“[In my job] I am able to blend my passions, my experience, and my education to help effect change for people with disabilities,” says Keyes. “There is much work to be done in the world of disability rights but, at the end of the day, I know I’m working at the right place with the right people to make things better.”

Todd Starr (Creighton University School of Law, Boston University School of Law LLM) was in private practice in Cortez, Colorado. As part of his practice he had a contract to serve as the Dolores County Attorney. After serving as a contract county attorney for approximately nine years, a headhunter called and recruited him into his current position with Archuleta County. Starr knew he loved public service through his contract work. He decided to forgo income for the opportunity to serve the community full time and because of the quality of life. Starr has been a full-time county attorney for six years and feels that decision is regularly confirmed. He says he lives in the most beautiful place in North America, where he can ski, rock climb and mountain bike every weekend. During the week he gets to participate in policy decisions. He hopes that in 10 years he will be able to look back on his career knowing he contributed to his community.

All of these transitioners were open to experiences and duties outside of their comfort zone. But that alone would not have led them to new opportunities. They actively engaged with their colleagues and demonstrated a strong interest for their job position goal. Their passion and experience resulted from accepting pro bono cases, volunteering in community activities, serving on boards, or involvement in a specific practice area.

Ready for a Career Change?

If you’re ready to take the plunge into the public sector, consider these steps.

  1. Contact your law school alumni advisor and have the counselor assess your strengths and weaknesses. Do this in a face-to-face meeting if possible so that you can establish rapport with the advisor.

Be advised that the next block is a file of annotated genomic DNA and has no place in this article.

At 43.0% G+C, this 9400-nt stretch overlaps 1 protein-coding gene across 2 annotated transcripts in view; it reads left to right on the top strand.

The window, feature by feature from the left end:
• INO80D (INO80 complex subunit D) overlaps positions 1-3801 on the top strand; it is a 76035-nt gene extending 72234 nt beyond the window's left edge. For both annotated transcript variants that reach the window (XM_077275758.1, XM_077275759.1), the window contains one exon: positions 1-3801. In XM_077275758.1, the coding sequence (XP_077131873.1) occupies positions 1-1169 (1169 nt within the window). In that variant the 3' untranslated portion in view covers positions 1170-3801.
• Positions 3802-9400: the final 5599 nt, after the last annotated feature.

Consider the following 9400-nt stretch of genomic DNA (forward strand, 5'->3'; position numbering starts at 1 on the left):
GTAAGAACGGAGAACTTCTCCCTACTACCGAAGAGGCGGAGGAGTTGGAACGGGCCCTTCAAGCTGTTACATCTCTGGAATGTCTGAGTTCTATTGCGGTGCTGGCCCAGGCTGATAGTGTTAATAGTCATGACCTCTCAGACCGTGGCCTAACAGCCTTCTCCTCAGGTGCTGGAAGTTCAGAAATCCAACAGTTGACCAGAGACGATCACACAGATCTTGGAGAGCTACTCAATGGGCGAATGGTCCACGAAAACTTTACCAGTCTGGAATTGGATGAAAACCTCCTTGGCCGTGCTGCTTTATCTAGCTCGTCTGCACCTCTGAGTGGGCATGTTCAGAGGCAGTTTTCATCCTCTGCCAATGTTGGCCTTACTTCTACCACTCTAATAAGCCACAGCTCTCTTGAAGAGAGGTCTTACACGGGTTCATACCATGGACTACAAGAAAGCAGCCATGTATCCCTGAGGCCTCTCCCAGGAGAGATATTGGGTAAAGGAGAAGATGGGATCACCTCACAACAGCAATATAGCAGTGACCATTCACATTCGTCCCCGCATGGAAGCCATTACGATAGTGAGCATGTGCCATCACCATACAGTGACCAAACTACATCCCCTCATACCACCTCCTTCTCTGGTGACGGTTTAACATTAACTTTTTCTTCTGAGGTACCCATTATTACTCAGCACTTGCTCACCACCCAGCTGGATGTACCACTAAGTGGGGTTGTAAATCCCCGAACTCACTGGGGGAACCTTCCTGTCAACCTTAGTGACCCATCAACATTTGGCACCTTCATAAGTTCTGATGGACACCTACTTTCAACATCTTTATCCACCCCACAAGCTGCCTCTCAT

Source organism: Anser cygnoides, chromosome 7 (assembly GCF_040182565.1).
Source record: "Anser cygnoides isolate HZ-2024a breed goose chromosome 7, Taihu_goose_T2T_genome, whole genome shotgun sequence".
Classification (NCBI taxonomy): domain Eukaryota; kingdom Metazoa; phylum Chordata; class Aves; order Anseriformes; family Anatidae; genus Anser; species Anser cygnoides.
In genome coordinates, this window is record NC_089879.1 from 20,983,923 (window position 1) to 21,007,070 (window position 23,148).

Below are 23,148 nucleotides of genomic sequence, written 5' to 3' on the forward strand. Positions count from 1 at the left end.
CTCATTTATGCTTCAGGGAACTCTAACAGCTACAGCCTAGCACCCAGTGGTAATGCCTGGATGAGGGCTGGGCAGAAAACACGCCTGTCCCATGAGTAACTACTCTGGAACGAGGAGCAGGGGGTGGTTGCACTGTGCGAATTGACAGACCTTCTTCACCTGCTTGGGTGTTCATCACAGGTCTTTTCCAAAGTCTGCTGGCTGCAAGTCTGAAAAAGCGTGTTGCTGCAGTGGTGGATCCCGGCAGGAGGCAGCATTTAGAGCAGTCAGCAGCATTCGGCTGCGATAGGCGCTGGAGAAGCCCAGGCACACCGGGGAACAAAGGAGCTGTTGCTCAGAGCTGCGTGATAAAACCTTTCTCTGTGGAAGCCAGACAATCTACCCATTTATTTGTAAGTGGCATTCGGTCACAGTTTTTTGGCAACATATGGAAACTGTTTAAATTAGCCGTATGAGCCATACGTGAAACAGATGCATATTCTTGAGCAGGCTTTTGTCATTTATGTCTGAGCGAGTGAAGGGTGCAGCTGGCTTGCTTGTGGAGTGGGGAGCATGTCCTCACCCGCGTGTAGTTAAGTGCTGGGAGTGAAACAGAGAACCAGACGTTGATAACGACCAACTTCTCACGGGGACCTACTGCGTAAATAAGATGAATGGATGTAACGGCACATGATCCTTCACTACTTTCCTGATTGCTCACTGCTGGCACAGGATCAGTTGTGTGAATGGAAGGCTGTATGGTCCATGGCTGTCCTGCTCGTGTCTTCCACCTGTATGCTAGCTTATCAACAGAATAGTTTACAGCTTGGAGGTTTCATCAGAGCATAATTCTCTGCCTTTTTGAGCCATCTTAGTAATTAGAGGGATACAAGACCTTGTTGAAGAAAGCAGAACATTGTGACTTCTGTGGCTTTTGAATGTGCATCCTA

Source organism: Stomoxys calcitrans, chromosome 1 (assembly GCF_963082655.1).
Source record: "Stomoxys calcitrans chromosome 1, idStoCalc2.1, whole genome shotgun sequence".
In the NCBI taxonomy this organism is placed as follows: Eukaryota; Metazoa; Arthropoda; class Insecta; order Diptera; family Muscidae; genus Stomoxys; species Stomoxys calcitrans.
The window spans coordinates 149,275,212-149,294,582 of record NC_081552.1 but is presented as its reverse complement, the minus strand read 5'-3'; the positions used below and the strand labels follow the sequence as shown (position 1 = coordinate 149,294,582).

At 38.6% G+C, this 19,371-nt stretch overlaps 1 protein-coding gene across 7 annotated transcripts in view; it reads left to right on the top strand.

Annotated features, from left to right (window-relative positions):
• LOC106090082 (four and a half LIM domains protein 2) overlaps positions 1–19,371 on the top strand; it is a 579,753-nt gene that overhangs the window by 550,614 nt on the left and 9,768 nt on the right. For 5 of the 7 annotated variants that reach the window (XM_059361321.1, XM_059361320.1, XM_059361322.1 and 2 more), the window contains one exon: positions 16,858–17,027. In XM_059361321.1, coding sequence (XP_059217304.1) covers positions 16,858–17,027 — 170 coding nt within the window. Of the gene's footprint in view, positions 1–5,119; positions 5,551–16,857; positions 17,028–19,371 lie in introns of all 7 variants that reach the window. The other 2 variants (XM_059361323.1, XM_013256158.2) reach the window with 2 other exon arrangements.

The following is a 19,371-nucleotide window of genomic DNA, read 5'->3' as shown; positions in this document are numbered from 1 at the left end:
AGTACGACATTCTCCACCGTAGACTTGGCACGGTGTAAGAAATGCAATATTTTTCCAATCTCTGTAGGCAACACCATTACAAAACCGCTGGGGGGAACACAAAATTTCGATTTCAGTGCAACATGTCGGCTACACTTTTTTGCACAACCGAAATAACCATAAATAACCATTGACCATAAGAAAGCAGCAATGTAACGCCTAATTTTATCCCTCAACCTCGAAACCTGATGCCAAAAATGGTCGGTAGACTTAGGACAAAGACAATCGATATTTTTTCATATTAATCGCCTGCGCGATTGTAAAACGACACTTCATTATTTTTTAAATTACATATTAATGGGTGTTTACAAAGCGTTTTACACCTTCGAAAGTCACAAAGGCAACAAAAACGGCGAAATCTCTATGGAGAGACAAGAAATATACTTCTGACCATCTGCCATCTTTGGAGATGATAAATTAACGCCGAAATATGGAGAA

2. Discuss job options and determine which organizations are involved in the kind of work you are seeking. Resources include:
    • - available by subscription or through your law school or bar association
    • Your law school network
    • Your state or local bar association network
  3. Begin informational interviewing to focus your search before you make direct applications. Arrange a few practice interviews until you are confident with your “elevator pitch” which should succinctly enumerate your strengths and experience. Make sure that you have strong positive responses to all potential interview questions, especially the more challenging ones.
  4. Ask a colleague or your law school career services to review your resume and cover letter for a particular opportunity you are seeking.
  5. Make personal contacts by attending CLEs or bar association meetings and conferences, or anywhere you can interact with and meet attorneys doing the kind of work you want to do. Volunteer for committees and other projects.

Instituting these strategies will put you on the path to your next position. For a lucky few it will take several months. More commonly your search will take a year or more. For those who have trouble finding a position, common challenges include a lack of practice area experience, unrealistic salary expectations, an inaccurate self-assessment, reluctance to network or the inability to put in the required time. The good news is that the job market is improving, and a shrinking applicant pool makes more opportunities accessible for you.

Andrew Chapin is the director of Public Interest Scholars & Counseling at Fordham University School of Law in New York. Chapin has more than 20 years of experience advising law students and attorneys on career development.

Sidebar - Mind Your Ethics

If you are considering a career switch, you may face a conflict of interest. ABA Model Rule 1.9, Duties to Former Clients, and Rule 1.10, Imputation of Conflicts of Interest: General Rule, may come into play. Make sure you check your state’s analogous ethics rule.